|Publication number||US4008834 A|
|Application number||US 05/597,247|
|Publication date||Feb 22, 1977|
|Filing date||Jul 18, 1975|
|Priority date||Dec 19, 1973|
|Publication number||05597247, 597247, US 4008834 A, US 4008834A, US-A-4008834, US4008834 A, US4008834A|
|Inventors||Edward J. Towns|
|Original Assignee||Towns Edward J|
|Export Citation||BiBTeX, EndNote, RefMan|
|Patent Citations (5), Referenced by (20), Classifications (6)|
|External Links: USPTO, USPTO Assignment, Espacenet|
This application is a continuation-in-part of application Ser. No. 426,351 filed Dec. 19, 1973 and now abandon.
This invention relates to valves for dispensing viscous products contained in a can or container in general, and more particularly to such a valve which has a seat at its tip to prevent hardening of the material which is left within the valve stem after dispensing.
Aerosol containers are being used increasingly for the dispensing of viscous products like cheese, whipped cream and other food products along with materials such as toothpaste and glues. Typically, the type of valve mechanism used in these devices is one in which a dispensing nozzle mounted atop the can is tilted in order to open a valve mechanism to permit liquid to flow out through the nozzle. Such a valve is more practical for dispensing viscous liquids than valves typically used to dispense non-viscous liquid or powder products which valves are of a smaller size containing small ports and are operated through axial movement. Other types of material such as toothpaste and also cheeses and the like, are dispensed from collapsible tubes with the pressure for forcing the material out of the tube being applied by the user externally thereto in well known fashion. Typically, these types of dispensers are not fitted with a valve but with a screw-on cap. However, should the cap become misplaced, the material will then harden at the entrance of the tube, causing difficulties and waste of product. In aerosol containers having the type of dispensing valve described above, one of the major problems, particularly when dispensing viscous material, is that material can be left behind in the nozzle, which material tends to harden and block the passages therein. In addition, when dispensing food products, such hardening of the materials can make the product unappetizing in addition to making it unsanitary and possibly harmful. In view of this, various mechanisms have been developed to overcome this problem. In one of these disclosed in U.S. Pat. No. 3,506,165, a valve is shown wherein the sealing of the valve occurs at the tip of the nozzle. This arrangement prevents hardening within the nozzle. However, it has a number of disadvantages since sealing at the end of the nozzle is not as easily accomplished as sealing at the bottom. Another proposed solution to this problem is disclosed in U.S. Pat. No. 3,489,323. The valve therein includes a sliding outer member which permits rinsing to remove any material which is left behind.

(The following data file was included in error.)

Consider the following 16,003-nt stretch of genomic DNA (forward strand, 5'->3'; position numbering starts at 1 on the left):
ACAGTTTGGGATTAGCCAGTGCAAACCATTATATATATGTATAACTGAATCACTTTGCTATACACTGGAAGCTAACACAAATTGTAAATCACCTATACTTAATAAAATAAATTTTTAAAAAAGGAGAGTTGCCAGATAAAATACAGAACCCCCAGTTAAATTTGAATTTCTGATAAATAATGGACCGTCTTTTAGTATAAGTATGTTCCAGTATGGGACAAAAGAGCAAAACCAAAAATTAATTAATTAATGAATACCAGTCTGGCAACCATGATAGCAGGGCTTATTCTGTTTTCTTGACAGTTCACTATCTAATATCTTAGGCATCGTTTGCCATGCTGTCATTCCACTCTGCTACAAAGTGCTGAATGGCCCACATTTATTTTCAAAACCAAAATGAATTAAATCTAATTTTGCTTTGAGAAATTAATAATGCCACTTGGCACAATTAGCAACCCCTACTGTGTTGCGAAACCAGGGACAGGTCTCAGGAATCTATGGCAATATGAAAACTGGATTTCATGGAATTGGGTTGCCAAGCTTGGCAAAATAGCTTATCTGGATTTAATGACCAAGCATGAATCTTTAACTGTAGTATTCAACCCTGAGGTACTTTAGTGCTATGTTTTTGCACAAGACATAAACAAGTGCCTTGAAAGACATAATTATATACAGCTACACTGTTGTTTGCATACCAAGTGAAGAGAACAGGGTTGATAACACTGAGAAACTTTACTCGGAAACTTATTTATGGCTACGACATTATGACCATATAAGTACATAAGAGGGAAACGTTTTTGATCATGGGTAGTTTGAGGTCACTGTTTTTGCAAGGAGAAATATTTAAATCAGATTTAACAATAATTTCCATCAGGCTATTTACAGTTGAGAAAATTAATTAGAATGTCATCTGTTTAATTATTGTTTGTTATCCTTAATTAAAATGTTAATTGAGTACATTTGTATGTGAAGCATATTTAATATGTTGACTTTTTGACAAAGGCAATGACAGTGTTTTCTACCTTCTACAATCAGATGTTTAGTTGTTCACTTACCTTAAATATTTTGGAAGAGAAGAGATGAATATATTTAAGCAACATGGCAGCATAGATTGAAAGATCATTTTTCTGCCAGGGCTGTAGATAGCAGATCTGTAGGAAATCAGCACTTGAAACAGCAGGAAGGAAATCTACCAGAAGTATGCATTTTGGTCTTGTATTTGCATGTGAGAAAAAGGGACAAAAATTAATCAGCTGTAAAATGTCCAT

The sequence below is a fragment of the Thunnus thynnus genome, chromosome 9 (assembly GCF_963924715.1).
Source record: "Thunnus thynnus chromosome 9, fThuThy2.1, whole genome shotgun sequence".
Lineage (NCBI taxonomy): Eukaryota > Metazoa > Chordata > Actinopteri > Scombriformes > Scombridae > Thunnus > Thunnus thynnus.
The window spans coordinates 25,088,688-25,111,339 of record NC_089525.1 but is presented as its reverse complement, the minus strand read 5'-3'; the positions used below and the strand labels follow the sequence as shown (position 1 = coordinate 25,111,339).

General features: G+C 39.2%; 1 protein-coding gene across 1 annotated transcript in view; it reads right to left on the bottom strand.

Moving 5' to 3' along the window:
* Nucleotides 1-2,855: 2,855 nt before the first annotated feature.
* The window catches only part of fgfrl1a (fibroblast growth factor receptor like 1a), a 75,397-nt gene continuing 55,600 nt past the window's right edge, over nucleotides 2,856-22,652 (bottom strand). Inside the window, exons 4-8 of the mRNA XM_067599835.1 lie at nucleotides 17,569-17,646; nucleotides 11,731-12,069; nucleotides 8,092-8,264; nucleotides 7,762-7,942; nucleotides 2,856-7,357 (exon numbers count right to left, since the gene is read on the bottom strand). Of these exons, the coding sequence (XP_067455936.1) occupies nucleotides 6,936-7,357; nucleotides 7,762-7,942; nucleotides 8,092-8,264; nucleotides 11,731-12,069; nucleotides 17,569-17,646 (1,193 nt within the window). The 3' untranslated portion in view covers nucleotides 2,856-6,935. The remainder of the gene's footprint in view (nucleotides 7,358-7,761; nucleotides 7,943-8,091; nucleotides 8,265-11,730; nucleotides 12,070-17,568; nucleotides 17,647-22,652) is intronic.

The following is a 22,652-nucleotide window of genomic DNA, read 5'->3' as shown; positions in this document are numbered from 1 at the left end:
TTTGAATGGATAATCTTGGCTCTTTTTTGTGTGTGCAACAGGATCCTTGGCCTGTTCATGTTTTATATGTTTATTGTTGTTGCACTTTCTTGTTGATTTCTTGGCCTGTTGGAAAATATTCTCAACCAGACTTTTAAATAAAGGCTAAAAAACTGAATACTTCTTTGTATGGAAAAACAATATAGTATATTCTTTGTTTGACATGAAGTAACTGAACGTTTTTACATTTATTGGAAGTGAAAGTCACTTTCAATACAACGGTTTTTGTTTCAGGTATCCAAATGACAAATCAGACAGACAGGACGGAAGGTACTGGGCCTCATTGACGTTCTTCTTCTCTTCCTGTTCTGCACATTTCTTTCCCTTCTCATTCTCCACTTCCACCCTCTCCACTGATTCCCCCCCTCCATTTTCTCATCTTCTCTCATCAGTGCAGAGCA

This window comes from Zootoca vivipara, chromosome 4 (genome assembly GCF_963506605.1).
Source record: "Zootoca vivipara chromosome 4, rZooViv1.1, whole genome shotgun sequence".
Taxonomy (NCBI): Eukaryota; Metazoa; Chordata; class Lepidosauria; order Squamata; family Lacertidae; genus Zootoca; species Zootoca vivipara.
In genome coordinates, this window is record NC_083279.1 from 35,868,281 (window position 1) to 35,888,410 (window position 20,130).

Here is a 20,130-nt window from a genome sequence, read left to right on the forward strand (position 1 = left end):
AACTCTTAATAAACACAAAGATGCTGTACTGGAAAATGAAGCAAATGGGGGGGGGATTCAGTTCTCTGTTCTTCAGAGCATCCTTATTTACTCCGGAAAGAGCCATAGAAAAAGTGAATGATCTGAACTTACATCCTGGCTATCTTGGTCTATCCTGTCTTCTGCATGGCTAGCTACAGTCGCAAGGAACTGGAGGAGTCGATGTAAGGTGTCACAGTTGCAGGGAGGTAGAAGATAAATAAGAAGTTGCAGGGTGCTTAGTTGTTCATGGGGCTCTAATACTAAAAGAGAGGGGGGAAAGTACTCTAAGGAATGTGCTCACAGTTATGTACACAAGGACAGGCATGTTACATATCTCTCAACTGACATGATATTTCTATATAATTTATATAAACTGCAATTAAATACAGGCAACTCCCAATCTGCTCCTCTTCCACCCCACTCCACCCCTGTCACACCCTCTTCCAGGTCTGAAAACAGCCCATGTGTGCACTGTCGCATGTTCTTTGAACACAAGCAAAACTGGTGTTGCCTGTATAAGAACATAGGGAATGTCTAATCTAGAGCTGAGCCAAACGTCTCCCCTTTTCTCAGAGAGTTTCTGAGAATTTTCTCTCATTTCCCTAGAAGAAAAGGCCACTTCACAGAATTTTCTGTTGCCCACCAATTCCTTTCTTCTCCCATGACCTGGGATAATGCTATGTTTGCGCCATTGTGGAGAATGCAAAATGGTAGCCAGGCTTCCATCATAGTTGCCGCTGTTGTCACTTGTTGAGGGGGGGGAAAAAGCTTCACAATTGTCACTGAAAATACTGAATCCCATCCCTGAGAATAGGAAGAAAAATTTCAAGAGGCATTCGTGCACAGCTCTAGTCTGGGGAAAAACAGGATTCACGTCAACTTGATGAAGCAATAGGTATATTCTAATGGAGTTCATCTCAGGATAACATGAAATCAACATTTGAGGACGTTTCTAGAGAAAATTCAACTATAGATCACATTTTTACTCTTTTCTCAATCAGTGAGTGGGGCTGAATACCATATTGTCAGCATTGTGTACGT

Although these prior art valves have been somewhat successful, they do not completely solve the problem associated with dispensing this type of material, particularly due to problems associated with tip sealing. Furthermore, none of these prior art devices have dealt with the problems associated with dispensing toothpaste and the like from collapsable tubes. Thus, there is a need for a type of tip seal which may be used with both aerosol valve dispensers and furthermore, with collapsable tube dispensers which protects the product which remains within the valve nozzle or the tube exit portion.